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Upcoming Movies > 2 Americans Killed in 'Monstrous Attack' in Nice, Death Toll Rises to 84 > When I beat up John Cena

When I beat up John Cena

If you follow wrestling at all, or if you just happen to be aware of remotely popular things happening around you, then you’ve probably heard about the hashtag #beatjohncena that has been making the rounds.

The idea sprung from one wrestler on Monday Night Raw stating that it was fun to beat up John Cena and, apparently, multitudes of people agreed.

Some of them in very interesting ways:

Long before the hashtag #beatupjohncena started making its rounds on social media, I had already done the lightweight work of taking out one of wrestling’s most iconic stars.

I’m going to tell you a story about pudding, a folding chair and the one and only John Cena.

Just ask my nephew, John, about my magnificent accomplishment. About six years ago, my nephew was about as into wrestling as a kid can get. He knew all the stars and all their signature moves. He knew their backstories. He knew their affiliations. He knew how they took their tea in the morning.

And, to be honest, it was annoying. I don’t follow wrestling. I haven’t since I was a young kid and my mom would bring home VHS tapes of Wrestlemania for me and my dad to watch. I was in love with the spectacle back then. When Hulk Hogan hefted Andre the Giant and slammed him to the mat? It made the Hulk a demigod to me. And the sounds of the pipes playing as Rowdy Roddy Piper made his way into the arena? It gave me chills. And my fear of snakes? Wasn’t helped out much when Jake “The Snake” Roberts would pull out some monster snake and finish off his opponents by wrapping it around their necks.

As the years went on, my love for wrestling — like my love for the Teenage Mutant Ninja TurtlesTransformers and Air Wolf — faded and was replaced by other things (cars, sports and girls, mostly).

And, thus, wrestling faded away for me.

Until my nephew discovered it.

“Guess what, Uncle Sam?” he would start out as soon as I walked through the door at any location where he was. I would look at him and force myself to respond. “John Cena is going to wrestle Shawn Michaels and blah, blah, blah, blah.”

(The latter part of that quote is completely made up, just to be completely transparent and truthful.)

This would happen every time I encountered my nephew. Every. Single. Time.

So, one day, tired of hearing how great John Cena was, I decided to tell the tale of the time I had to put the world-class wrestling phenom in his place.

You see, the story goes that I once attended a high school where most of the students were professional athlete hopefuls (not true at all, I went to a very tiny school in Michigan’s Upper Peninsula where most students were cousins) and one of my classmates just happened to be John Cena.

One day, I was in line in the cafeteria and Cena was ahead of me. I had my eye on a big bowl of chocolate pudding when, lo and behold, Cena took all of it. Every. Last. Drop. And me being a big fella who likes his pudding decided that wouldn’t do. So I confronted Cena and demanded he give me some. He refused and laughed at me, choosing to keep all of the beautiful pudding to himself. Obviously this upset me, and I said a few things that I probably shouldn’t have said and all hell broke loose. That is until I hit him with a folding chair and knocked him out upon whence I took his pudding and claimed it as my own and ate it triumphantly as he lay sprawled out on the floor.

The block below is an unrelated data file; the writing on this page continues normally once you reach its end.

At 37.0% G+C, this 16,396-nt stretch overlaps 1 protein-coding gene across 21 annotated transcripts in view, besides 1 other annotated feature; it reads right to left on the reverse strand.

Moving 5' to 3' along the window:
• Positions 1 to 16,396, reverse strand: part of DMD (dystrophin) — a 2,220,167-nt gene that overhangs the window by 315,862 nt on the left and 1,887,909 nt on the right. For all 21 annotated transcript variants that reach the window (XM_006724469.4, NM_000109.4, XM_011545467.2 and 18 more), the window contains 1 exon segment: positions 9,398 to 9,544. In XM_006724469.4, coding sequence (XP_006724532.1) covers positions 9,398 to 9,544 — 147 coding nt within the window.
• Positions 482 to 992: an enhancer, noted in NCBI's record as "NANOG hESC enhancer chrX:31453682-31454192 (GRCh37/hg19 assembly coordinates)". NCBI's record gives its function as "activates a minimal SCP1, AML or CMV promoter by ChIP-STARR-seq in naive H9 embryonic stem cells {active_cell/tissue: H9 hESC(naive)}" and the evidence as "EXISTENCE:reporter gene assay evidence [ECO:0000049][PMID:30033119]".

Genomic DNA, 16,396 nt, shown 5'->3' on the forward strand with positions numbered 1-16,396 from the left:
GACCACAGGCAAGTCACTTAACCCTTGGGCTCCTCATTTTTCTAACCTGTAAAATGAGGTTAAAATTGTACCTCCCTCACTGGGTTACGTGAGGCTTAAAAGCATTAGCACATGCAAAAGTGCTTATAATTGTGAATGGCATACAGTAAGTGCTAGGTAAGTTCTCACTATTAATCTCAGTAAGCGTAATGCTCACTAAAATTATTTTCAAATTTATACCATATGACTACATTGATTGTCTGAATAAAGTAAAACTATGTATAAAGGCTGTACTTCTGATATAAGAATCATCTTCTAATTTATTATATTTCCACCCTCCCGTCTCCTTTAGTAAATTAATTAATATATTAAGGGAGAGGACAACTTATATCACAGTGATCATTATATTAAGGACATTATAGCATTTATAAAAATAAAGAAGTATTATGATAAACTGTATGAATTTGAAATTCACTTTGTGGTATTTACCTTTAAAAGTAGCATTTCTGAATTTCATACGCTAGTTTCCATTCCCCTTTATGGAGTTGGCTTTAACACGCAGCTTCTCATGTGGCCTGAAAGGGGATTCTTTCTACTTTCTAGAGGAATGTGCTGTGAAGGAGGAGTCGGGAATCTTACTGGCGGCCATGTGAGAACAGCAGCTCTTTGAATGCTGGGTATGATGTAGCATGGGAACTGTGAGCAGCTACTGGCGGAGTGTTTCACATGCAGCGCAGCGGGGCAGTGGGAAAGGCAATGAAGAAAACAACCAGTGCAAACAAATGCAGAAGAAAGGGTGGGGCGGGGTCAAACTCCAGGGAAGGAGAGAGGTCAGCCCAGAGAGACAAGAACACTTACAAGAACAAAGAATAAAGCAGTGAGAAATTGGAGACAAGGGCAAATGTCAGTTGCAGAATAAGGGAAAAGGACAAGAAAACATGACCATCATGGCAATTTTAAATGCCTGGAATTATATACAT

My nephew was suspicious of the authenticity of the tale, of course. However, luck would have it that the very next day he had a substitute teacher who I had gone to high school with. So my nephew asked him about the story, and the sub told him that every word of it was true (it helps to have friends who automatically say you’re telling the truth, no matter what).

At that moment, my legacy as his favorite uncle was cemented.

Of course it was all lies. But that’s what uncles do, right? We tell harmless little lies about things to keep our nieces and nephews off balance and never sure what is real and what isn’t. My nephew is a teenager now. I highly doubt he believes that incident ever happened, but it was fun while it lasted.

But here’s the truth of the matter — I couldn’t beat up John Cena if I was paid (in pudding or otherwise). The guy is built like a tank. I am built like a gummy bear. His biceps make my thighs look small. He lifts weights as part of his job. I lift pencils and papers. He throws around fellow wrestlers for a living. I wrestle with which burger joint wants to be my friend for lunch.

Thankfully John Cena seems to be a guy who can roll with the punches and even laugh at himself a bit (I’ve even seen photos of “fans” wearing “Cena Sucks” shirts and he poses with them).

His response to the hashtag was what you would expect from someone who has spent his career either being loved or hated.

The hashtag is lighthearted, I’m sure, but you won’t see me throwing it up on my Twitter anytime soon. Just in case John Cena decided to take on a challenger and chooses one at random from those who’ve put the hashtag on social media, I don’t want there to be a chance that he can show everyone in the world who is truly the pudding king.

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